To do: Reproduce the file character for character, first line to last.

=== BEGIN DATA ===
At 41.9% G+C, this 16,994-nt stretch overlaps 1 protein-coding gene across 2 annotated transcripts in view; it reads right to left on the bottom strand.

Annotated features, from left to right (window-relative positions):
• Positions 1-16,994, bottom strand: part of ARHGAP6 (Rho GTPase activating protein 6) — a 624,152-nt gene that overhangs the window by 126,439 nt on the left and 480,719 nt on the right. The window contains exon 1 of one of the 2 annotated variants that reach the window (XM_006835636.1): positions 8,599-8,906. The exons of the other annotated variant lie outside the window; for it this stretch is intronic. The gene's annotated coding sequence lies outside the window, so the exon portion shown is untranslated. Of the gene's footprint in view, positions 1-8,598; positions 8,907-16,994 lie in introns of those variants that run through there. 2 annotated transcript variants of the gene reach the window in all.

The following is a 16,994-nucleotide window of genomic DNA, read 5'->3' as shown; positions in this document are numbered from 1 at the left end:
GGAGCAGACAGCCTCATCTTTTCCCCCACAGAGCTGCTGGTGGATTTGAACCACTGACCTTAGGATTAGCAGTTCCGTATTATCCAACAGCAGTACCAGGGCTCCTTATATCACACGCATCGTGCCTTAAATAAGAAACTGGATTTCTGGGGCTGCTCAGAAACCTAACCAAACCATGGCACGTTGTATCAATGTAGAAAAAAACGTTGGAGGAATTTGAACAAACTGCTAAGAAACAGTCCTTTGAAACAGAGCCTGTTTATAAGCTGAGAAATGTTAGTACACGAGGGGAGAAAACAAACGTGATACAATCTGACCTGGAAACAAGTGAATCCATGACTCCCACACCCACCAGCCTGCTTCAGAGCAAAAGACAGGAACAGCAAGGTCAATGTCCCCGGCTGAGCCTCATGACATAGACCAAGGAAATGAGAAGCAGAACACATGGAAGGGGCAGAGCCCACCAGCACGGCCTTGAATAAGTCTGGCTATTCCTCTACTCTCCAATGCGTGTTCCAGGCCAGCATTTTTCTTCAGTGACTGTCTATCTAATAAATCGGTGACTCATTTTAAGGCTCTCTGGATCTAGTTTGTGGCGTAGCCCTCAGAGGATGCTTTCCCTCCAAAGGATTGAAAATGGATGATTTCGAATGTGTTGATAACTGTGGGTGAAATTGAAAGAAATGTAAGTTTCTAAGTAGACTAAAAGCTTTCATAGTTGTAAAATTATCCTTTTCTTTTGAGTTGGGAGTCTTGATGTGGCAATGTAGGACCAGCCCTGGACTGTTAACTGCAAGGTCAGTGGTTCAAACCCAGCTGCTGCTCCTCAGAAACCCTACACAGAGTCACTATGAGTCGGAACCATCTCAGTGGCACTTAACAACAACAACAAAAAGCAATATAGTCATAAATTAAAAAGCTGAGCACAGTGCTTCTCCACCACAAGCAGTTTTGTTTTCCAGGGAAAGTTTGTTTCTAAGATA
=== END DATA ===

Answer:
At 41.9% G+C, this 16,994-nt stretch overlaps 1 protein-coding gene across 2 annotated transcripts in view; it reads right to left on the bottom strand.

Annotated features, from left to right (window-relative positions):
• Positions 1-16,994, bottom strand: part of ARHGAP6 (Rho GTPase activating protein 6) — a 624,152-nt gene that overhangs the window by 126,439 nt on the left and 480,719 nt on the right. The window contains exon 1 of one of the 2 annotated variants that reach the window (XM_006835636.1): positions 8,599-8,906. The exons of the other annotated variant lie outside the window; for it this stretch is intronic. The gene's annotated coding sequence lies outside the window, so the exon portion shown is untranslated. Of the gene's footprint in view, positions 1-8,598; positions 8,907-16,994 lie in introns of those variants that run through there. 2 annotated transcript variants of the gene reach the window in all.

The following is a 16,994-nucleotide window of genomic DNA, read 5'->3' as shown; positions in this document are numbered from 1 at the left end:
GGAGCAGACAGCCTCATCTTTTCCCCCACAGAGCTGCTGGTGGATTTGAACCACTGACCTTAGGATTAGCAGTTCCGTATTATCCAACAGCAGTACCAGGGCTCCTTATATCACACGCATCGTGCCTTAAATAAGAAACTGGATTTCTGGGGCTGCTCAGAAACCTAACCAAACCATGGCACGTTGTATCAATGTAGAAAAAAACGTTGGAGGAATTTGAACAAACTGCTAAGAAACAGTCCTTTGAAACAGAGCCTGTTTATAAGCTGAGAAATGTTAGTACACGAGGGGAGAAAACAAACGTGATACAATCTGACCTGGAAACAAGTGAATCCATGACTCCCACACCCACCAGCCTGCTTCAGAGCAAAAGACAGGAACAGCAAGGTCAATGTCCCCGGCTGAGCCTCATGACATAGACCAAGGAAATGAGAAGCAGAACACATGGAAGGGGCAGAGCCCACCAGCACGGCCTTGAATAAGTCTGGCTATTCCTCTACTCTCCAATGCGTGTTCCAGGCCAGCATTTTTCTTCAGTGACTGTCTATCTAATAAATCGGTGACTCATTTTAAGGCTCTCTGGATCTAGTTTGTGGCGTAGCCCTCAGAGGATGCTTTCCCTCCAAAGGATTGAAAATGGATGATTTCGAATGTGTTGATAACTGTGGGTGAAATTGAAAGAAATGTAAGTTTCTAAGTAGACTAAAAGCTTTCATAGTTGTAAAATTATCCTTTTCTTTTGAGTTGGGAGTCTTGATGTGGCAATGTAGGACCAGCCCTGGACTGTTAACTGCAAGGTCAGTGGTTCAAACCCAGCTGCTGCTCCTCAGAAACCCTACACAGAGTCACTATGAGTCGGAACCATCTCAGTGGCACTTAACAACAACAACAAAAAGCAATATAGTCATAAATTAAAAAGCTGAGCACAGTGCTTCTCCACCACAAGCAGTTTTGTTTTCCAGGGAAAGTTTGTTTCTAAGATA